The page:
4 Academic Integrity: Academic integrity is fundamental to the process of learning and evaluating academic performance. Academic dishonesty will not be tolerated. Academic dishonesty includes, but is not limited to cheating, plagiarism, tampering with academic records and examinations, falsifying identity, and being an accessory to acts of academic dishonesty. Refer to the UNO Judicial Code for further information. Accommodations for Student with Disabilities: Students who qualify for services will receive the academic modifications for which they are legally entitled. It is the responsibility of the student to register with the Office of Disability Services (1 st floor Science Building) each semester and follow their procedures for obtaining assistance. Course Schedule and Reading Assignments: August 20-25: Introduction: History of Sociological Theory (Moodle, topic 1) Read: George Ritzer Sociological Theory. Boston: McGraw-Hill, chapter 1, A Historical Sketch of Sociological Theory: The Early Years, pp (hereafter, Ritzer). Note: all chapter citations and page numbers are from my 7 th edition of the text. August 27- September 8: Theories of Karl Marx (Moodle, topic 2) Read: Ritzer, chapter 2, Karl Marx, pp Read: Karl Marx. Alienated Labor, selection 1 in Peter Kivisto, Social Theory: Roots and Branches (hereafter, Kivisto). Note, all selection numbers are from 5 th edition of the text. Read: Karl Marx, Manifesto of the Communist Party, selection 3 in Kivisto. Read: Karl Marx. Commodities, selection 4 in Kivisto. 9/8: Class discussion of readings from Marx.

5 September 10-17: Emile Durkheim on Solidarity and Social Order (Moodle, topic 3) Read: Ritzer, chapter 3, Emile Durkheim, pp Read: Emile Durkheim. Anomic Suicide, selection 8 in Kivisto. Read: Emile Durkheim. [1915] The Elementary Forms of the Religious Life. Origin of the idea of the Totemic Principle or Mana, Book II, chapter 7, pp (Moodle reserve). 9/17: Class discussion of readings from Suicide and The Elementary Forms of the Religious Life. September 22-29: Max Weber on Social Action (Moodle, topic 4) Read: Ritzer, chapter 4, Max Weber, pp and Read: Max Weber. Class, Status, and Party, selection 15 in Kivisto. 9/29: Class discussion on Class, Status, and Party. October 1: Introduction to 20 th century social theory (Moodle, topic 6) No new reading assignment, catch up and prepare for mid-term exam. October 6: Mid-term Examination, in class ******************* October 8-20: Neo Marxism (Moodle, topic 7) Read: Ritzer, chapter 8, only sections on Antonio Gramsci, pp ; Critical Theory, pp ; Fordism and Post-Fordism, pp ; Historically Oriented Marxism, pp ; and The Production of Space, pp Read: Walter Benjamin. Art in the Age of Mechanical Reproduction, selection 61 in Kivisto. October 13: First essay due, in class *******************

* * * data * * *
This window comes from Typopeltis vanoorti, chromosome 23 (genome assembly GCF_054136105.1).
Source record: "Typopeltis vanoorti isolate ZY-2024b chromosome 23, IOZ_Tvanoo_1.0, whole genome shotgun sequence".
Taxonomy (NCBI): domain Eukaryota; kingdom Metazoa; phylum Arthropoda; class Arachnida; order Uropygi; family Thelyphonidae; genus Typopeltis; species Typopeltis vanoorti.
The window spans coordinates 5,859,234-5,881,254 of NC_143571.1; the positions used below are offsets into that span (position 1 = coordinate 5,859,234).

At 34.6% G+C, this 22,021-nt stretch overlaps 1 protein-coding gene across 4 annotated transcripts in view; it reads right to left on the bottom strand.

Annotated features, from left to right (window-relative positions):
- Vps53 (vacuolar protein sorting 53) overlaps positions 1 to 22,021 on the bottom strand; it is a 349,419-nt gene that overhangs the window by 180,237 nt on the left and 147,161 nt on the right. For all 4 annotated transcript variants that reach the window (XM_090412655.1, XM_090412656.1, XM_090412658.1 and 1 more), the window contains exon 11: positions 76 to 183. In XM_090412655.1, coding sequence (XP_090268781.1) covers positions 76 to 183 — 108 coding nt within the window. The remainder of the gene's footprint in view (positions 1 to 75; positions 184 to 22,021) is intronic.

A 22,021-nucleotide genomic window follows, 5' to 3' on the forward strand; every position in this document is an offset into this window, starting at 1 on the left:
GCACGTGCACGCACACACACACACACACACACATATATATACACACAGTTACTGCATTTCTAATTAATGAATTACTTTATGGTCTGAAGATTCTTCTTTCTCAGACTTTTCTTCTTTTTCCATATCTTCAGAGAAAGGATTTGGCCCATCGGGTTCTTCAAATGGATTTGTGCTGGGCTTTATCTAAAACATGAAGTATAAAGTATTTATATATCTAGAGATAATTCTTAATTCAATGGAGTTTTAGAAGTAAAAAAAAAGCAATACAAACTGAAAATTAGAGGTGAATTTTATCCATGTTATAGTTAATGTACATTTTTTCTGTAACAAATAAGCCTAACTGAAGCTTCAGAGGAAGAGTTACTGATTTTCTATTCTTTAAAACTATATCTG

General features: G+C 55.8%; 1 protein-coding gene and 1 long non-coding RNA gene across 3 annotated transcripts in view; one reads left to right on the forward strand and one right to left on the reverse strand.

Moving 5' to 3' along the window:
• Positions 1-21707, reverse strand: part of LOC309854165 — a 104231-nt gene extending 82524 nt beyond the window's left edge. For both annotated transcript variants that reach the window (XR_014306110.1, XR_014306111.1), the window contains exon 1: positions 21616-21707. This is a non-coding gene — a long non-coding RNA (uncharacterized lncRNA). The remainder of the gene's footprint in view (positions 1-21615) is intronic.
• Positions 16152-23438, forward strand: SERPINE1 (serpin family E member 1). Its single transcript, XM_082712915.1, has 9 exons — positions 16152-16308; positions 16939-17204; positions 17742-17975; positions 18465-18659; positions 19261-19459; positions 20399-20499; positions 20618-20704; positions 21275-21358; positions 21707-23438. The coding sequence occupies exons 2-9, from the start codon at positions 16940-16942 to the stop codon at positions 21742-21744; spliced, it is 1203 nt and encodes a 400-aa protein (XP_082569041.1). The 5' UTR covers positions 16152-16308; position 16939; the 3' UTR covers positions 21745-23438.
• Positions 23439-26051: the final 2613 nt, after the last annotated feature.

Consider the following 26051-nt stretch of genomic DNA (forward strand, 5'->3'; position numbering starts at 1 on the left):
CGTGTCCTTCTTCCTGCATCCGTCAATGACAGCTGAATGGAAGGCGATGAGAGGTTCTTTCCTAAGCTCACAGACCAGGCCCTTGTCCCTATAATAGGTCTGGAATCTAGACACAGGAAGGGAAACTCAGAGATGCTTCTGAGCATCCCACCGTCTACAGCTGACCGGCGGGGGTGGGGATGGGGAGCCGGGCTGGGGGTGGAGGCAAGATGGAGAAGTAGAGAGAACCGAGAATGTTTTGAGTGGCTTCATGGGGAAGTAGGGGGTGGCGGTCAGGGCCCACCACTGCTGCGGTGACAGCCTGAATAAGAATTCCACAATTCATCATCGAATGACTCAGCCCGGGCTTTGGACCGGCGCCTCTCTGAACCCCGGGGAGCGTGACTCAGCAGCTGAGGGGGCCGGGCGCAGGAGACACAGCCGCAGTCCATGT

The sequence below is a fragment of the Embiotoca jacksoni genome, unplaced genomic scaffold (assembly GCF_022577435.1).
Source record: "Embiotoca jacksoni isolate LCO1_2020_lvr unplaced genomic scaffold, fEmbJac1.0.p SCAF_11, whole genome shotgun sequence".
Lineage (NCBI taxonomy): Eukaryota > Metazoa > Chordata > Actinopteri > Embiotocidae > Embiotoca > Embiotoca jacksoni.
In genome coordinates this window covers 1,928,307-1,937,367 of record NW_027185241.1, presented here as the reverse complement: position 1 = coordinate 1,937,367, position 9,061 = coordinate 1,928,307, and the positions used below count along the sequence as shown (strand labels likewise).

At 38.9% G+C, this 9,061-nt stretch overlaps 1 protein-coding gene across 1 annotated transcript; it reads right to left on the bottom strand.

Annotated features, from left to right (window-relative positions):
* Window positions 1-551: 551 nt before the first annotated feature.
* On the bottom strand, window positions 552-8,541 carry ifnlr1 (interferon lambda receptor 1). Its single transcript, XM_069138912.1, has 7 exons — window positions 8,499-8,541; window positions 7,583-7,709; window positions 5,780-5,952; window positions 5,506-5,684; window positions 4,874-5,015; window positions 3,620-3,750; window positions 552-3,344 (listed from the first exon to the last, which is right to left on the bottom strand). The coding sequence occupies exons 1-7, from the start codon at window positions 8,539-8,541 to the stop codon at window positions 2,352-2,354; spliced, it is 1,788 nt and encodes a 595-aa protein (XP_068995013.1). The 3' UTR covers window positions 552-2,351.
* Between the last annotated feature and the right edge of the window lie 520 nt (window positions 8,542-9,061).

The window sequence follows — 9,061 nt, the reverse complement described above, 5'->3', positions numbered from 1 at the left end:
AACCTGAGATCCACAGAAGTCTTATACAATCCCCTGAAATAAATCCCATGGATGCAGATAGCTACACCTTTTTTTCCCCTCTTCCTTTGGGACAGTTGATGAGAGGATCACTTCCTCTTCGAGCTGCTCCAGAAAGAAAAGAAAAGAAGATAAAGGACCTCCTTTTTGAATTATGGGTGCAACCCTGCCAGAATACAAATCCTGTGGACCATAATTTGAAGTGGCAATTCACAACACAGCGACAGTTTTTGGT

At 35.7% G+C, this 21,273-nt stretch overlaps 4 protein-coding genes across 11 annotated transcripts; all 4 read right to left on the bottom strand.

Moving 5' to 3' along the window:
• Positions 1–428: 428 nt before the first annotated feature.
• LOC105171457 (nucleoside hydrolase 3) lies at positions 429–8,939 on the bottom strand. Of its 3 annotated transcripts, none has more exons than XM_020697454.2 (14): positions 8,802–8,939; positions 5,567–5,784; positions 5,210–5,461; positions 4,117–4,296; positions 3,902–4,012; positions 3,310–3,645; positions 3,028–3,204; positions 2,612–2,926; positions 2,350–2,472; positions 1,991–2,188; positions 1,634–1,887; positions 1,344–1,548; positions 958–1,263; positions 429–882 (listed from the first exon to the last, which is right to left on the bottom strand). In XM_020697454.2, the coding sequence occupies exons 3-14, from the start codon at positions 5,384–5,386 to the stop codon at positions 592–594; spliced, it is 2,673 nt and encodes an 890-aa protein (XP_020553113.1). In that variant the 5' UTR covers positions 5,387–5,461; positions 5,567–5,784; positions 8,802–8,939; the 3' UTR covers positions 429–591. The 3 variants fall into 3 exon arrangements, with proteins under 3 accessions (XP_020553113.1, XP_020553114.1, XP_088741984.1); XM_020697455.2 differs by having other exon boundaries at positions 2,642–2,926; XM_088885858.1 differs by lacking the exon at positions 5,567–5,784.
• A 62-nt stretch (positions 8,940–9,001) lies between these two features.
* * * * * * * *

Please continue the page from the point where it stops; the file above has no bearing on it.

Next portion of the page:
6 October 15: No class, mid-semester break ****************** October 20: Class discussion of critical theory and neo-marxism October 22- November 3: Self, Society, and Symbolic Interactionism (Moodle, topic 8) Read: Ritzer, chapter 10, Symbolic Interactionism, pp Read: W.E.B. DuBois Double Consciousness and the Veil. From The Souls of Black Folks. Pp in C. Lemert (ed.), Social Theory (Moodle reserve) Read: Erving Goffman On Face Work, pp in Interaction Ritual (Moodle reserve). 11/3: Class discussion of Double Consciousness and the Veil, and On Face Work. November 5-12: Identity and Social Theory: Feminist Theory and Critical Race Theory (Moodle, topic 9) Read: Ritzer, chapter 13, Contemporary Feminist Theory, pp Read: Candace West and D.H. Zimmerman. Doing Gender, selection 51 in Kivisto. Read: Dorothy Smith. Sociology From Women s Experience, selection 54 in Kivisto. Read: Michael Omi and H. Winant. Theoretical Status of the Concept of Race, Selection 56 in Kivisto. Read: Patricia Hill Collins. Toward an Afrocentric Feminist Epistemology, Selection 53 in Kivisto. 11/12: class discussion of West and Zimmerman, Hill-Collins, and Smith readings November 17-19: Late Modernity Theory and Globalization (Moodle, topic 10) Read: Ritzer, chapter 15, Contemporary Theories of Modernity, pp

7 Read: Ritzer, chapter 16, Globalization Theory, read only pp and Read: Anthony Giddens. The Reflexivity of Modernity, selection 68 in Kivisto. Read: Arjun Appadurai. Disjunction and Difference in the Global Cultural Economy, selection 78 in Kivisto. November 26: No class, Thanksgiving break ************** November 24 -December 3: Post-structural and Postmodern Theory (Moodle, topic 11) Read: Ritzer, chapter 17, Structuralism, Poststructuralism, and Postmodernism, pp Read: Pierre Bourdieu. Correspondence of Goods Production and Taste Production, selection 71 in Kivisto. Read: Michel Foucault Discipline and Punish, pp (Moodle reserve). 12/3: class discussion: Readings from Bourdieu and Foucault. December 1: Second Paper due, in class ***************** ***** The Final Examination will be held in class from 10:00 am to 12 noon on Thursday, December 10. *****